Why We Need to Start Recognizing 'Diet Propaganda'

I think it’s time to start looking the diet industry in the face and recognizing it for what it is.

The first thing I think you should remember when discussing the diet industry is that it is just that: a multi-million dollar industry. The diet industry can build on our insecurities. Unfortunately, I think it’s good at what it does, and is therefore able to profit off of our self-doubts.

As a community, I believe we need to begin learning how to recognize “diet propaganda” when we are faced with it. It feels like we are fed “diet propaganda” from all facets of the media, at all times, even when we are just children.

Because it seems so prevalent in our lives, and because some of us have become so used to it, it is often easy to miss “diet propaganda” when we are confronted with it. But when we open our eyes and begin searching, we might find it in what we may previously have thought of as the most unlikely places.

For example, just last week I re-watched a children’s film on television that I recall having gone to the cinema to see when I was very small. This movie (which I won’t name) was aimed at a very young demographic and had a plot line that should have had very little to do with caloric consumption. However, this film made diet related comments, condemning calories as if they were tiny villains and depicting dieting as a desirable behavior. This film is not alone. Our children are told to stop eating while they are still hanging off the monkey bars.

It feels like the media wants us to believe in our own “unworthiness.” I see it from all angles: there are news stories about how one food or another will kill you, slowly narrowing down all of our choices; there are celebrities endorsing drinks that aren’t actually proven to be effective; the new bikini we have our eye on is advertised on the body of a model that most people cannot achieve.

But why does the media want to make us feel small? Why do we exist under an unrealistic projection of what “perfect” ought to look like? Because that is how the industry survives.

I believe the industry works by making us feel as if we are too big, too small, too short or not short enough. It tells us when bustiness has gone in and out of fashion and what ratio our hips should be to our waists. It hounds us with images of noses that are more petite than ours, or legs that have a gap instead of meeting at the thigh.

And when we’re subtlety told this over a long period of time, we are susceptible to internalizing these societal ideals. Once we have been told it often enough, we might believe that we are not good enough as we are. The industry thrives when we believe what they tell us about ourselves and our appearances, and that causes us to buy.

We might stock up on fit teas and diet supplements. Or purchase gym memberships and apps we think will “hold us accountable.” We wear expensive workout clothing and we forget what we logically know about the body and its requirement for the carbohydrates we have been ushered to believe are evil. At the most extreme, we might pay to have knives and scalpels change the structure of how we are built; still never achieving enough for the world to stop hounding us to be better.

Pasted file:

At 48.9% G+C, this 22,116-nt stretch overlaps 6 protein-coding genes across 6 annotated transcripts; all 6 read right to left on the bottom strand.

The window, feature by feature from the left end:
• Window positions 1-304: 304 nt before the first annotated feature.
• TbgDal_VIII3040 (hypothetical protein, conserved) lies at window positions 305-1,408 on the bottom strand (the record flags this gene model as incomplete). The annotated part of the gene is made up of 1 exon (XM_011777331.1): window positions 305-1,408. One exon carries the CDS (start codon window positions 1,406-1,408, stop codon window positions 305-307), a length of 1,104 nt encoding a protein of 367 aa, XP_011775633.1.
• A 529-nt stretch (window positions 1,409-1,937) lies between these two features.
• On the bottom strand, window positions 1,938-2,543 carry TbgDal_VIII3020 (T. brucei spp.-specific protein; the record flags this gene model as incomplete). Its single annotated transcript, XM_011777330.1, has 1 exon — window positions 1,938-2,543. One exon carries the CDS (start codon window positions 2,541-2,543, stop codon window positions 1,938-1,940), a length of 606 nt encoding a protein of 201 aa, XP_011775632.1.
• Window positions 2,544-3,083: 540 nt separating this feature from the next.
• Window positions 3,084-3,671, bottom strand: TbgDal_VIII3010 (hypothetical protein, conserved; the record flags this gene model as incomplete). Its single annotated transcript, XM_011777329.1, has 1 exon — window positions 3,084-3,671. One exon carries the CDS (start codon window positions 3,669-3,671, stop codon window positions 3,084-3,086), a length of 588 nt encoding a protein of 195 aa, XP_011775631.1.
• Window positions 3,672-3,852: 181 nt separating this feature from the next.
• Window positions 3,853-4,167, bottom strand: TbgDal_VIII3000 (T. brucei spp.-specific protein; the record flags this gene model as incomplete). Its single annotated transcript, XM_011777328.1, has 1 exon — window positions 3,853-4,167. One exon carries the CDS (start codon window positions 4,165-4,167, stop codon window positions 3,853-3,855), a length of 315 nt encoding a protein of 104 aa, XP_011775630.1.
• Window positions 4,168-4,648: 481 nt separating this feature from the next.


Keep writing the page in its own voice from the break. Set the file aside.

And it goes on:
I think the diet industry does not want one thing to be enough. Then we will stop buying. It does not want there to be a size that is tiny enough, or a look that is just right. It wants to perpetuate more self-doubt. It does not want us to feel confident; it does not like our self-esteem. It likes our wallets and the insecurities that force us to empty them.

If I am cultured enough to believe that my brunette hair is somehow wrong, or not beautiful, I will eventually begin to believe it. And if I am, after this culturing, presented with blonde hair dye, I am much more likely to empty my pockets and buy it. I think the diet industry works in the same way. It works delicately, often forcing us to believe we need what it advertises, dangling the product in front of us, like bait for a fish.

So, how can we stop being sucked into the diet vacuum? I think first we should recognize it. We should acknowledge that this is merely “propaganda.” We shouldn’t allow it to decide our worth; it is simply an opinion fueled by growing bank accounts. We should talk to our children about the diet culture to which they are, or will be, exposed to. We should diminish its power by refusing to listen to what it tell us.

I think we should remember that diet culture comes alongside an incredibly lucrative industry. Remember that you are not worthless, simply because someone with an eye on your credit cards would like you to think you are. I think we need to stand up and defend those who are vulnerable to developing insecurities that are then used for profit.

If you or someone you know is struggling with an eating disorder, you can call the National Eating Disorders Association Helpline at 1-800-931-2237.

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Thinkstock photo via gpointstudio

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